#OccupyWallStreet is not the only set of anti-bank protests going on in the country. The New Bottom Line has a rolling series of protests happening right now. This one against Bank of America in Boston, with bus shelters made up to look like foreclosed homes, is a good example. So is this effort in East Oakland, CA, where activists are bringing trash into bank branches to symbolize the trashing of local communities from neglected foreclosed properties.

One of the more poignant protests, organized by the group Make Banks Pay California, has a very specific set of demands. Rose Mary Gudiel, a homeowner in Bassett, CA, has just been served with an eviction notice. And as she says in this testimonial, she’s refusing to go:

It is hard for us to believe the manner in which we have been treated by first Indy Mac, then One West bank and now Fannie Mae. After the unfortunate passing of our youngest brother, our family fell behind two weeks on our mortgage payment. During this time, in the wake of the Wall Street meltdown, I was also furloughed from my state job helping others to find employment. It was a miracle that we made it through that time, but we did. We did it by staying focused, working hard, making sacrifices and most importantly coming together as a family.

But my circumstances meant nothing to the bank. OneWest refused my mortgage payment that was just two weeks late. Although three of us have full-time jobs and we are able to pay, they have refused every single payment ever since. Instead, we’ve been taken on a roller coaster ride of paperwork requests, false promises and denials. It makes no sense [...]

Stopping preventable foreclosures is better for families, neighborhoods, and our economy. How is it better to flood our neighborhoods with vacant, abandoned foreclosures than to have homeowners keep paying their mortgage and keep up their properties? Or in other cases to sell them at half the price – lower even than a modified mortgage they could offer to me on my own home first?

That’s why we have decided that we are refusing to leave. We are asking that our eviction be halted and that out loan be modified so we can stay. But if the sheriff comes first, we are refusing to move. And we’ll be joined by the hundreds of friends, neighbors, supporters and co-workers that have pledged to stand with us.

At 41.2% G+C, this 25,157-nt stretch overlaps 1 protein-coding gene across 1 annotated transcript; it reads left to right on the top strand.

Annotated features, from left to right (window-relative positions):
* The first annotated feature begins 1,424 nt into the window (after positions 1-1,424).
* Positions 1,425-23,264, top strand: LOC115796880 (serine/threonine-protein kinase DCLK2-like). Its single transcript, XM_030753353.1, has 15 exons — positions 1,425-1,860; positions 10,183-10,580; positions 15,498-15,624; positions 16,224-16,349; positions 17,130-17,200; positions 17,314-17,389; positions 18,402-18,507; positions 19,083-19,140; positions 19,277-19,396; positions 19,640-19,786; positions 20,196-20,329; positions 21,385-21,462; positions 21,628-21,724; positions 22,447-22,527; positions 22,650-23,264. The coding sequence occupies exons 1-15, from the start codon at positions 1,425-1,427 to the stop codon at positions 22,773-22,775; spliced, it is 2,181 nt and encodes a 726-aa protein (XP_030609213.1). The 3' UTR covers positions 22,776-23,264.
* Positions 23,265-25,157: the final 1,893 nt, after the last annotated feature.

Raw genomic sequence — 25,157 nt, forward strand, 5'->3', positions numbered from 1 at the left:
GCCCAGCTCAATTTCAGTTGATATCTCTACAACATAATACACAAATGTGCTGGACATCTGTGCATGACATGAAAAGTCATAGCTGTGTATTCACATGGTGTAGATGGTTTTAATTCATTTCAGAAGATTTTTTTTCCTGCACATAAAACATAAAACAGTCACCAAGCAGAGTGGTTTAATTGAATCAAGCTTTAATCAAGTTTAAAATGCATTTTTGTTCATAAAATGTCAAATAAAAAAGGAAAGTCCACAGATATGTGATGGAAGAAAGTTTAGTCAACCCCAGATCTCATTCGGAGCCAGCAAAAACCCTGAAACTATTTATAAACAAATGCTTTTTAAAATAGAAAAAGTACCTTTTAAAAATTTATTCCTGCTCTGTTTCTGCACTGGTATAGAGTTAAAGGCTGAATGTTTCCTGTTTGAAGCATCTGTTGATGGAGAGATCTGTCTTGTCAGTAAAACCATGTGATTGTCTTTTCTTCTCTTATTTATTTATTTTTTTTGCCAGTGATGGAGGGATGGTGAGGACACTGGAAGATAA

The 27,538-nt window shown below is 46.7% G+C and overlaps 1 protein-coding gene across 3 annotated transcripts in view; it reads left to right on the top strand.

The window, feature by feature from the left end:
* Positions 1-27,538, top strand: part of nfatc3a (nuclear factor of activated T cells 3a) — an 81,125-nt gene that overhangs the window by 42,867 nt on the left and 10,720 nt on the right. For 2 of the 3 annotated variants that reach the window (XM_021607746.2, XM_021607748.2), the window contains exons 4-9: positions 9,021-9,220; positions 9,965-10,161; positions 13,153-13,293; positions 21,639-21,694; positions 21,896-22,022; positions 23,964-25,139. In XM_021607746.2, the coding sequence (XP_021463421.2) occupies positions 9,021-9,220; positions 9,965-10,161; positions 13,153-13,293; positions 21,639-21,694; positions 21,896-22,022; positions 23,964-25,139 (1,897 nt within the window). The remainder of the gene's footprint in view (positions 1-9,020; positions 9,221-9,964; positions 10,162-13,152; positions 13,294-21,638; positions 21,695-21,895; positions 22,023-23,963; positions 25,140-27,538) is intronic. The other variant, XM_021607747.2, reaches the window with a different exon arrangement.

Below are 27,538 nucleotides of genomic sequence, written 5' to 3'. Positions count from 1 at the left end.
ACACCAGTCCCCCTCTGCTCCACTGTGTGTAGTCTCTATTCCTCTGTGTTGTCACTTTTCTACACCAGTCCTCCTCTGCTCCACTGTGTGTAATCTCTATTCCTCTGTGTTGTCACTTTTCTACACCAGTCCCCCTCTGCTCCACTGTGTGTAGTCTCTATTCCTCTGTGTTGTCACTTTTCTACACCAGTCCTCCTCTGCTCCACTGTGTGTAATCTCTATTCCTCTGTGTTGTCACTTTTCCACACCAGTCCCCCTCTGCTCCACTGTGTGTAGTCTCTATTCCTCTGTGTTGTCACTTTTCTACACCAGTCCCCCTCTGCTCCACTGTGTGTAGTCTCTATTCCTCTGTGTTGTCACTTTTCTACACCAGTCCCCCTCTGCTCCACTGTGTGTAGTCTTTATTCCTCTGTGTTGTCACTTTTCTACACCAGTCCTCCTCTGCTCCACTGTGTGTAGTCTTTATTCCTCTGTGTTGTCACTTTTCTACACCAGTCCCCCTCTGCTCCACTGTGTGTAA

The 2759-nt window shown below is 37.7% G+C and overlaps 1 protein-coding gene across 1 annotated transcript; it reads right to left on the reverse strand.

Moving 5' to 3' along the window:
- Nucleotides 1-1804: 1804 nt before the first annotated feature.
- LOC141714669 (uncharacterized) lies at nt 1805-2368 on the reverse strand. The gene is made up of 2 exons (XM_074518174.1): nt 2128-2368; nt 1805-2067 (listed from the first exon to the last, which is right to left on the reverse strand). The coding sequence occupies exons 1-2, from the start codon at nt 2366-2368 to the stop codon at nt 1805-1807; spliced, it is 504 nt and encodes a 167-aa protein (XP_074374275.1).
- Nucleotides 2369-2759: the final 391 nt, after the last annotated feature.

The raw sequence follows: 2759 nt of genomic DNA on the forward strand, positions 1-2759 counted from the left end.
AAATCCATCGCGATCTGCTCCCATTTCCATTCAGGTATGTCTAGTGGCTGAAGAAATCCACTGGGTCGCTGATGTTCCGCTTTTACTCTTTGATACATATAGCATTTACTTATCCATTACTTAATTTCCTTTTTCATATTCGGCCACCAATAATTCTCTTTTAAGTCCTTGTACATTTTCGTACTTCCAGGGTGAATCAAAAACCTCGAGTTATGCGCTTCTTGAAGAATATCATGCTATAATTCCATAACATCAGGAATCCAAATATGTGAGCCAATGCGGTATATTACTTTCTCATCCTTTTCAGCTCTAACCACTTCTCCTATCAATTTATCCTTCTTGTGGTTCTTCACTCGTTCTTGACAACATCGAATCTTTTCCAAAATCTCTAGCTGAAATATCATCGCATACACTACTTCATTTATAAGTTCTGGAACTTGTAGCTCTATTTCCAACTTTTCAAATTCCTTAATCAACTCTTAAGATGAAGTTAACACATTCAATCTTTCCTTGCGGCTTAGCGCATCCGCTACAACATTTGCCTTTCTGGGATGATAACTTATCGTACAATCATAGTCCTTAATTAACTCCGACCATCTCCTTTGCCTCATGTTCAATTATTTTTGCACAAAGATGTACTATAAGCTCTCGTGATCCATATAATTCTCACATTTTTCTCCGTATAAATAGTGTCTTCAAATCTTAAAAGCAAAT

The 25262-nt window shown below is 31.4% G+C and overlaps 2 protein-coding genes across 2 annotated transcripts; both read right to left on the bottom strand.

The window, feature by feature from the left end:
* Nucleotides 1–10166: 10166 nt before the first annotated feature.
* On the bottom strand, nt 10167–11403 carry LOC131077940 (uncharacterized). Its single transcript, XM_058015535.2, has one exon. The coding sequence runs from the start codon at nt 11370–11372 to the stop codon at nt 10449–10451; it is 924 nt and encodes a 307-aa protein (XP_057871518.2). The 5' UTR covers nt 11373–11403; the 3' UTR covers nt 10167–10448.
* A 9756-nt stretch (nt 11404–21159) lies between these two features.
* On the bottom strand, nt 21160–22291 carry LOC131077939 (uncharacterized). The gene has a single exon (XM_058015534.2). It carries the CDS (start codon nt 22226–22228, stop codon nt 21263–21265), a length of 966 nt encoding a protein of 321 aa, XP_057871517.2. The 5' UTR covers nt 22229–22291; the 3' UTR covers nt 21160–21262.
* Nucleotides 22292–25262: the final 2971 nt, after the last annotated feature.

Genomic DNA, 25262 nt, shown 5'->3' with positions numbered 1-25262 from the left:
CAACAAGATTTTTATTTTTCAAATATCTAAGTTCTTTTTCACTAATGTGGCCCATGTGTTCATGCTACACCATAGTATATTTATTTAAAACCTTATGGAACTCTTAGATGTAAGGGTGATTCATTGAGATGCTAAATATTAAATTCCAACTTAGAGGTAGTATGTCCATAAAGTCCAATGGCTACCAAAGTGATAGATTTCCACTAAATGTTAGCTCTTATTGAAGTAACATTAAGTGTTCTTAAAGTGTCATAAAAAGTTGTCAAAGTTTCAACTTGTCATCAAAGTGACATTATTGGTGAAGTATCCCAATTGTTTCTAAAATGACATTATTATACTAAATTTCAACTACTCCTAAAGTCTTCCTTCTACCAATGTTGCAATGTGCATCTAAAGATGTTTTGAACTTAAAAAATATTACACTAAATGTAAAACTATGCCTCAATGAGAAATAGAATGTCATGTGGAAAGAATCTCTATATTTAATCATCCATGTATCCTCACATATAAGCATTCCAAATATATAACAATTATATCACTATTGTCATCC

This falls in line with so many foreclosure horror stories that I’ve heard, where the homeowner through little fault of their own faces an eviction by an unfeeling servicer that sees more advantage in foreclosure than modification. Sometimes the modifications and the foreclosures happen on the same track. Overall, the servicing industry has shown itself as unable to help homeowners in any way, and massive human suffering has resulted.

So Rose Mary Gudiel is taking a stand. And her neighbors are rallying to her side.

More than 30 people rallied Wednesday morning at the home of Rose Gudiel, where she tearfully admonished Pasadena bank OneWest and Fannie Mae for “crushing” her American dream.

An El Monte Superior Court commissioner ruled Sept. 6 that Gudiel and her elderly parents are unlawfully occupying their house and ordered they vacate the premises within two weeks.

Typically, the L.A. County Sheriff will come post a five-day notice on the home, once the two weeks have expired.

“I was expecting the sheriff to come give me my five-day notice yesterday or today,” said an emotional Gudiel. “But I’m not leaving, either way. I’m willing to go to jail. My family is willing to go. We’re just not leaving.”

Gudiel is a public employee, incidentally, as both an in-home care worker and with the California Employment Development Department.

Peter Dreier writes that this is just the beginning of a wave of protests, an outgrowth of frustration and anger against banks that take in record profits at the expense of their customers. And while some commentators have criticized #OccupyWallStreet for a lack of a focused message, the Rose Mary Gudiel case is pretty simple – let her keep her home.